I wrote a great rebuttal that has somehow got lost in the Mahala ether. The crux of it was this – just because you’re a decent band that can fill a small venue in your own backyard, swing from rafters, break furniture and throw up on stage, it hardly makes you the voice of a generation or anything particularly groundbreaking or revolutionary. In fact, it makes you a total copy cat – desperate bands around the world have been doing that for years in search of attention. You can’t blame the guys, because obviously it works, and they’re probably one of the few rock bands in the country to make some bucks because of it. But the comments about the band really seem like those said in post-gig glory, the kind of “Oh my god, that was the best gig in the world,” or “Wow, look at all those kids in ripped jeans drinking brandy from the bottle. You’re speaking for a generation here boys!” And, I don’t blame the band, their friends and fans for thinking that, because even the best of us get caught in the moment, but it’s when it’s put into a movie like this that it starts to sound totally cliche and more than a little bit silly. And Joe, I wrote a nice little note for you that’s since got lost so I’m going to hold back, save to say having breath that smells like Francois’, or anyone’s, for that matter, shit, is not something to be too proud about, and I’m pretty sure the bird you woke up next to would agree.

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  13. Charles says:

    Joe, I also suspect she didn’t think “The sex was on fire” either

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  14. Twinfinn says:

    Good work, Thomas. Nice to see some well-reasoned critique of SA filmmaking.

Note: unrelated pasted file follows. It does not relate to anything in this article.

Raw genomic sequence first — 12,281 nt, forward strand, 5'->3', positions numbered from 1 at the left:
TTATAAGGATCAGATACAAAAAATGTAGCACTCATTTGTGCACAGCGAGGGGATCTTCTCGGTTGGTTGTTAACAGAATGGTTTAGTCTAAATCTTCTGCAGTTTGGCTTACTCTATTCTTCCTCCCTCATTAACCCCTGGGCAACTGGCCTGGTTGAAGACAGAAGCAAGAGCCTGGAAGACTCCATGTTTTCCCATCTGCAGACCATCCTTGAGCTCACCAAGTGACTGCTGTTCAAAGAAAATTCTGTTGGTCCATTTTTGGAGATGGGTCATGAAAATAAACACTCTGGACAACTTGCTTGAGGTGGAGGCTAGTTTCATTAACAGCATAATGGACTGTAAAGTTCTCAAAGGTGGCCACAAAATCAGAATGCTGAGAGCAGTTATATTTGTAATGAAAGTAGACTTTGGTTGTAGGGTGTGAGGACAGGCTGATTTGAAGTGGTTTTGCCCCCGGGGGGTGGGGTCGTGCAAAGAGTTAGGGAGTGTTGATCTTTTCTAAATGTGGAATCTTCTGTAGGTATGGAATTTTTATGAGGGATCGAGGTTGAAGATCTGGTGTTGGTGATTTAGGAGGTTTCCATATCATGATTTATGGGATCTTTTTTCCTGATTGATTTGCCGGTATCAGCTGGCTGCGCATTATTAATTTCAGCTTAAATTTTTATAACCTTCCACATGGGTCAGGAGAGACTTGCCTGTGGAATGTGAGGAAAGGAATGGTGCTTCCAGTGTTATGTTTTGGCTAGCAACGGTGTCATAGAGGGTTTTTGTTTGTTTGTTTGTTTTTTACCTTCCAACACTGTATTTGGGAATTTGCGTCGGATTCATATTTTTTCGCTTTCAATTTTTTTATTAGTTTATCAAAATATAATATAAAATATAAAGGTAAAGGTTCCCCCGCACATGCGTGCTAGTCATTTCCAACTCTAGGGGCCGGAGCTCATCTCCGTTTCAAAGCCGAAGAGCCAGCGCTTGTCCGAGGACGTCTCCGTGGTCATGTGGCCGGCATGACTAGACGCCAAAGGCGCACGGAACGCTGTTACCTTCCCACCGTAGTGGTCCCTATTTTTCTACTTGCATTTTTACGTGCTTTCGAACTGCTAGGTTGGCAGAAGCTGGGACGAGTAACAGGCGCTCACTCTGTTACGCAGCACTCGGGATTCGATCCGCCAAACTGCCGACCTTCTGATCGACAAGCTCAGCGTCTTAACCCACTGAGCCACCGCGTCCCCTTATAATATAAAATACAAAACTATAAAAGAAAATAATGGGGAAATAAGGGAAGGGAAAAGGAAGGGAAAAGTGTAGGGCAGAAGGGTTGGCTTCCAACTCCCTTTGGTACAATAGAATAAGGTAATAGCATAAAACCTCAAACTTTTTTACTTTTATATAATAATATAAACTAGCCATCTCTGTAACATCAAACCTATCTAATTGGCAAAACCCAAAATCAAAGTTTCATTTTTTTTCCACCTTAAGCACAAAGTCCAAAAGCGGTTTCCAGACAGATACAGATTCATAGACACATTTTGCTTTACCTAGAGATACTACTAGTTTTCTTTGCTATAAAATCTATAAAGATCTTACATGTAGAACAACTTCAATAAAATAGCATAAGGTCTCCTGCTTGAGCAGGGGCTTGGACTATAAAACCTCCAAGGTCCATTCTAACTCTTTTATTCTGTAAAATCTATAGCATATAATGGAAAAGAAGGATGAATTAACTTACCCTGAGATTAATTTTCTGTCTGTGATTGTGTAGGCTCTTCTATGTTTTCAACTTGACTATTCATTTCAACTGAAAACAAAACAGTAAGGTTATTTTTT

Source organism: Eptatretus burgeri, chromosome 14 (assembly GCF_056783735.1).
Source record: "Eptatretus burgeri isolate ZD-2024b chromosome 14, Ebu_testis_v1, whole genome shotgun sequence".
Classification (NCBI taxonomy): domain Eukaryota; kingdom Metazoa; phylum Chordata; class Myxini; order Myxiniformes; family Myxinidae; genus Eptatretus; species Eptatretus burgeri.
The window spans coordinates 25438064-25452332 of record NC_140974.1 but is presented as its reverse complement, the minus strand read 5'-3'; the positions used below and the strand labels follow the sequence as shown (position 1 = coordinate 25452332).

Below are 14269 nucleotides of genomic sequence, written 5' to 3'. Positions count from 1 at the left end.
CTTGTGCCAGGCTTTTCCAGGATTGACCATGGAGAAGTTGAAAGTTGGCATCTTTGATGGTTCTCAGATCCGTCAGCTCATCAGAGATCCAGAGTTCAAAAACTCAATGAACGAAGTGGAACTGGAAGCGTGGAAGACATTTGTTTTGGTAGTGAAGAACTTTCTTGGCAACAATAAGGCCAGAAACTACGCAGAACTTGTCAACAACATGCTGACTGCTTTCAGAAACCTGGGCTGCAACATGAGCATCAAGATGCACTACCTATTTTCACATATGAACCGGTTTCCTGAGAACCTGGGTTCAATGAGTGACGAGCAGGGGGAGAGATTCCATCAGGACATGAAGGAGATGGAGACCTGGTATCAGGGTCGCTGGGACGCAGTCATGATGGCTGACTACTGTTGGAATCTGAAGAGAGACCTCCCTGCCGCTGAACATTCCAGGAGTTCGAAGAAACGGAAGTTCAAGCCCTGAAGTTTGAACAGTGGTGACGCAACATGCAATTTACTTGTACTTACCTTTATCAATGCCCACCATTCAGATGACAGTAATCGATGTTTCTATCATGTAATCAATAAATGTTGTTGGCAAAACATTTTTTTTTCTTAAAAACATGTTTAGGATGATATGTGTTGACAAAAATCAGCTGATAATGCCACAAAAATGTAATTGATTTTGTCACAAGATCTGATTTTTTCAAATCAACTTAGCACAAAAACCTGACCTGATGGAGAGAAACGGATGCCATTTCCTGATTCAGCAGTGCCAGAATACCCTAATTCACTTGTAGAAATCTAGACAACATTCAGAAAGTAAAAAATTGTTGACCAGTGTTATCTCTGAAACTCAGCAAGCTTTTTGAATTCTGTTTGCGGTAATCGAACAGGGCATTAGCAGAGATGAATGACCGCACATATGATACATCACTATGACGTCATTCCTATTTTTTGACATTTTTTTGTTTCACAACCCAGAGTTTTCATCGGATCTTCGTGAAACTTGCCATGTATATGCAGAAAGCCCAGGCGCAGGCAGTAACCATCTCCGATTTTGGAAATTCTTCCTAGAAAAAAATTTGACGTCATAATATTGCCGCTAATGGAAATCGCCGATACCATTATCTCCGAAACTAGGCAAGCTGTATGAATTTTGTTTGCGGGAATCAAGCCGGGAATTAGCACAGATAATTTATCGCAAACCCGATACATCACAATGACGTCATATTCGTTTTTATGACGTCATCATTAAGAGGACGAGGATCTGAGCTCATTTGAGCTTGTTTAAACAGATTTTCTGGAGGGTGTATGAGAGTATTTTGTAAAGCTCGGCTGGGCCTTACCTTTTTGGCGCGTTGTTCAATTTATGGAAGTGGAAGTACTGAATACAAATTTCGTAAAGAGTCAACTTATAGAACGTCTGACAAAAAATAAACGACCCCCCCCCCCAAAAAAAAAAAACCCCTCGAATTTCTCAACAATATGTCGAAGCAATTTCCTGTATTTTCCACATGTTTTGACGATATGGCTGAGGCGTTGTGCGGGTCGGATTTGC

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  15. Penny Lane says:

    Maybe not the next nirvana,no.
    but what has nirvana done for ME. can’t you see that this is more than just a “rock band”.
    these boys sure as hell changed my life.
    to you they might be,i don’t know, a joke?
    or a just another local band.
    but it’s more then that,it’s the fact that for a few minutes a day
    you get to not be alone. you get to be yourself in a world thats doing it’s best to change you.
    if thats the case,then why not?
    if this is just a “moment” then give me a fucking moment.
    call this/them what you want, but if i get to be what i want to be,
    without being scared of being punished for it and they are the reason for that,
    then so be it. maybe not a generation, but if there are other people that share this.
    then they better be making a big deal. You are wrong when you say the kids are
    just there for decadence.
    I think it’s more like romance and hope and inspiration and
    that feeling that you get when other human beings pick up basic instruments
    and make sense of your world.
    And the day that I think it’s just about making money is gonna be the day that I’ve betrayed everything I believe in about music and life and myself.
    so no this is not too much, not even a little bit.

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  16. The_Snip says:

    Music = Entertainment
    Fokof = Entertainment

    If you don’t like them you don’t have to go watch the movie or go to their shows. Why comment then? You clearly don’t understand what its all about if you trying to refer them to Nirvana and attention seekers.

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  17. Sean says:

    I am really looking forward to seeing the movie. My single defining moment of PKar is how I felt after seeing them live at Zeplins a few years ago. No other local live band performance even comes close. They own the stage and the audience. Their music is original and the lyrics are intelligent and relevant. They have paved the way for new SA Afrikaans rock, and have given us an alternative to the often embarrassing crap that has spewed forth from Afrikaans mouths.

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  18. JGB says: